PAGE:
|Coronado National Memorial|
This remote corner of the Huachuca Mountains commemorates the expedition of Francisco Vasquez de Coronado in 1549, the first known appearance of Europeans into the United States. Several hiking trails through the wooded foothills of the Huachuca Mountains, excellent views over the river valley, a...
Ramsey Canyon Preserve
|Description: The beauty of Ramsey Canyon has attracted people for centuries. The canyon namesake is Gardner Ramsey, an early settler. In the 1880s, Ramsey built by hand a 2.5 mile road that started at what is now the preserve headquarters and extended to the Hamburg mine area. Located within the Upper San Pedro River Basin in southeastern Arizona, the canyon is renowned for its outstanding scenic beauty and the diversity of its plant and animal life. This diversity—including such highlights as up to 14 species of hummingbirds—is the result of a unique interplay of geology, biogeography, topography and climate.
A spring-fed stream, northeast orientation, and high canyon walls provide Ramsey Canyon with a moist, cool environment unusual in the desert southwest. Water-loving plants such as sycamores, maples, and columbines line the banks of Ramsey Creek, often growing within a few feet of cacti, yucca, and agaves. Communities ranging from semi-desert grassland to mixed conifer forest are found within the vicinity of Ramsey Canyon Preserve.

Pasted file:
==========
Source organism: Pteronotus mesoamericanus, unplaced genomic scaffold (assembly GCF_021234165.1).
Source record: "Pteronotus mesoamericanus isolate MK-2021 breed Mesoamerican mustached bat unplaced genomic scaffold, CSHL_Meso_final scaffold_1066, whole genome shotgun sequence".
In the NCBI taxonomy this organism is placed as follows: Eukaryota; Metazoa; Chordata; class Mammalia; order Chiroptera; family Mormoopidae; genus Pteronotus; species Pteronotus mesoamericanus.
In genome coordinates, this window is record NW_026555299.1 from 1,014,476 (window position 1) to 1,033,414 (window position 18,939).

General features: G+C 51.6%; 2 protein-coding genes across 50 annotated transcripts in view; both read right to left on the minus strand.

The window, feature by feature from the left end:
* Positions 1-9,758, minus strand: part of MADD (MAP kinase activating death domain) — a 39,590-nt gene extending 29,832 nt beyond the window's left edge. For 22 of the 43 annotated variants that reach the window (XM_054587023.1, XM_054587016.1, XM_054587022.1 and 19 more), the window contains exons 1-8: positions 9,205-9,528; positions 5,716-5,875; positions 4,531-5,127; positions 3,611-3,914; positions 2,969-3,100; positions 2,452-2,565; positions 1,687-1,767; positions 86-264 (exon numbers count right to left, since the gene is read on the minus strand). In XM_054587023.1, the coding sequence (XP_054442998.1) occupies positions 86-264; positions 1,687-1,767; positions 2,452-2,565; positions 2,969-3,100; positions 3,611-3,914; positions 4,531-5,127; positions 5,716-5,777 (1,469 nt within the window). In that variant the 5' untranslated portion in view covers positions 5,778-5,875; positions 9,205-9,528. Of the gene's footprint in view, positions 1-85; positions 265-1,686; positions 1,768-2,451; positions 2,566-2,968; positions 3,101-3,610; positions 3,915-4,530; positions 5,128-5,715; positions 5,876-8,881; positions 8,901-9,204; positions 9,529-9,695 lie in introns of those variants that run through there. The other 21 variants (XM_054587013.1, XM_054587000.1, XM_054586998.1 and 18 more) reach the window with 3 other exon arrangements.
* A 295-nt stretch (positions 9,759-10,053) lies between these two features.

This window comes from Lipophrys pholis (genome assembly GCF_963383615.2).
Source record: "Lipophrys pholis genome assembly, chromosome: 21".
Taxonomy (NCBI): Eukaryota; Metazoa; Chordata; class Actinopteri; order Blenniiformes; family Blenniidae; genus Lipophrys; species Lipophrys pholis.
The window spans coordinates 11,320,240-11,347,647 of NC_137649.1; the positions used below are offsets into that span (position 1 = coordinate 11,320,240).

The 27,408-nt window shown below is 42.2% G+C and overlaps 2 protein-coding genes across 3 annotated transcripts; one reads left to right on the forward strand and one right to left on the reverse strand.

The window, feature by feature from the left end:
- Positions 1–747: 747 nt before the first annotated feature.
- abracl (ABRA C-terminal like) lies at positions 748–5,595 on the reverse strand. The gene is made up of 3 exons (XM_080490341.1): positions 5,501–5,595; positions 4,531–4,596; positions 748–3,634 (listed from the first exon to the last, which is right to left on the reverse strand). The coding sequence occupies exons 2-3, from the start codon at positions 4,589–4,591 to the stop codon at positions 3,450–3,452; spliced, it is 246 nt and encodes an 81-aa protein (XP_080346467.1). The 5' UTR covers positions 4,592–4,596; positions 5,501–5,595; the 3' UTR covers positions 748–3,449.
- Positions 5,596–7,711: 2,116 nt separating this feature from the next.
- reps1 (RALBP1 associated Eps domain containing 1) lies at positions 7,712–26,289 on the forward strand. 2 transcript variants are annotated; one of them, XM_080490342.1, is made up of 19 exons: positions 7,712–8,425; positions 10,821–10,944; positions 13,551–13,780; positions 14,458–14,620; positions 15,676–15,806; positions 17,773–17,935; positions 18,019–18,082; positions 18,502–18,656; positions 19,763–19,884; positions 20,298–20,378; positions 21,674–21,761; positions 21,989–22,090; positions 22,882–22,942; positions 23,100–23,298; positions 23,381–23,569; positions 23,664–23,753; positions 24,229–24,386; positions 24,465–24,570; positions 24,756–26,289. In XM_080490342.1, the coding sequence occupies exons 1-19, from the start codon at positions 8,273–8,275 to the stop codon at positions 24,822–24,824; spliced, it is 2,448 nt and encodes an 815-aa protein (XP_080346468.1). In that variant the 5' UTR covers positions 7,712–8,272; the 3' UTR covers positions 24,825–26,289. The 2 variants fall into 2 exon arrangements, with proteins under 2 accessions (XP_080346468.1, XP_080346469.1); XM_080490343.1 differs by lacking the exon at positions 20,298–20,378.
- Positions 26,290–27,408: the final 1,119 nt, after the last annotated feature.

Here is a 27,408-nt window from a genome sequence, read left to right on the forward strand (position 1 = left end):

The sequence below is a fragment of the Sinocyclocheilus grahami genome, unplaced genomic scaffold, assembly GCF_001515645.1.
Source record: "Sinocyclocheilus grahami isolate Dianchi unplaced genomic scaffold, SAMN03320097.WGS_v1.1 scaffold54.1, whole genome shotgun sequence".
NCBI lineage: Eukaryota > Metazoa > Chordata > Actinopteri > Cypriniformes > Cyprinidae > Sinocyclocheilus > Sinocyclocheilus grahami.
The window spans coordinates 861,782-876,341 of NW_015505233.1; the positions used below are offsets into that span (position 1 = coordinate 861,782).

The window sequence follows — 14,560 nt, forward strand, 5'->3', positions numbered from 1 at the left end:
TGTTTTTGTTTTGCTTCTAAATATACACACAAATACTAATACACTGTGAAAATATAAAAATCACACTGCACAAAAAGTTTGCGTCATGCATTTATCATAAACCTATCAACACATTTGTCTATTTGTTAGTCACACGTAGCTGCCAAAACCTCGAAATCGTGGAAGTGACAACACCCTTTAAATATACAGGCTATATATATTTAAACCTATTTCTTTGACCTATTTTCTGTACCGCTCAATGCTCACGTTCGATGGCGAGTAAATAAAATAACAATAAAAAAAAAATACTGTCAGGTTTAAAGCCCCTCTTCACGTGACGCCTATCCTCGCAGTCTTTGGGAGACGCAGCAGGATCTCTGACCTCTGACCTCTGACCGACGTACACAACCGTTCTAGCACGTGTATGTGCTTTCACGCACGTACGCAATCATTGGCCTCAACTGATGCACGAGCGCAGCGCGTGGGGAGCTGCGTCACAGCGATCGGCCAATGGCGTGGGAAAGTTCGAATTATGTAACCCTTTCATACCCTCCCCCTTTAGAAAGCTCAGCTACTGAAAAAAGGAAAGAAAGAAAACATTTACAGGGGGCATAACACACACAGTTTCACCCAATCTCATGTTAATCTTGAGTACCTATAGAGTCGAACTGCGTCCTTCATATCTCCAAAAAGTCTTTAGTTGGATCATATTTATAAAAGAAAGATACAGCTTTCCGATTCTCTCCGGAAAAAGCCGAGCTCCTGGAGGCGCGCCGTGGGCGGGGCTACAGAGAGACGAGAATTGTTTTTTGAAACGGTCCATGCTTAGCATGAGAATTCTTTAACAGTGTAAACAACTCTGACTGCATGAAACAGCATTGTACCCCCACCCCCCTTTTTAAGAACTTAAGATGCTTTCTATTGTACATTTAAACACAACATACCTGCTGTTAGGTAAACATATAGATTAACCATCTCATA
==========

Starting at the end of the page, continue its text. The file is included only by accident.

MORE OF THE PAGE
In 1963, Ramsey Canyon was the first site in the United States designated as a National Natural Landmark by the National Park Service. In 1974, The Nature Conservancy received 280 acres in Ramsey Canyon as a bequest from Dr. Nelson C. Bledsoe, fulfilling his wish that the natural values of the canyon be preserved for future generations.
Another 100 acres has been added over the years.
Wildlife to Watch: Ramsey Canyon supports unique southwestern bird species, such as painted redstart, Grace’s warbler, greater pewee, bridled titmouse, hepatic tanager, Arizona and acorn woodpeckers, Mexican jay, and Gould’s turkey. During the summer, feeders and flowering plants behind the visitor center regularly attract 8-10 species of hummingbirds, with additional rarities such as berylline, white-eared, and Lucifer occasionally making an appearance. Mid-July through August is typically the peak period for hummingbird diversity and abundance. Golden eagles and Cooper’s hawk sometimes nest in the canyon.
The canyon is also home to black bear, white-tailed deer, mountain lion, bobcat, gray fox, Arizona gray squirrel, canyon tree frog, Ramsey Canyon leopard frog, mountain tree frog, Madrean alligator lizard, ridge-nosed rattlesnake, Sonoran mountain kingsnake, Yarrow’s spiny lizard, and over 100 species of butterflies.
Special Tips: Fee site; hours vary seasonally, call for details. Guided nature walks are conducted March through October, with additional birding and natural history programs for adults and children on a seasonal basis. Self-guided tours and displays are well-defined with informational stops along the way.
Other Activities: The Hamburg Trail parallels Ramsey Creek through the preserve before climbing 500 feet in a half-mile series of steep switchbacks. These lead to a scenic overlook in the Coronado National Forest one mile from the preserve headquarters. From the overlook, the trail continues upstream through Miller Peak Wilderness Area where it joins other trails.
Ownership: The Nature Conservancy
Size: 380 acres
Closest Town: Sierra Vista
Best Seasons for Wildlife Viewing: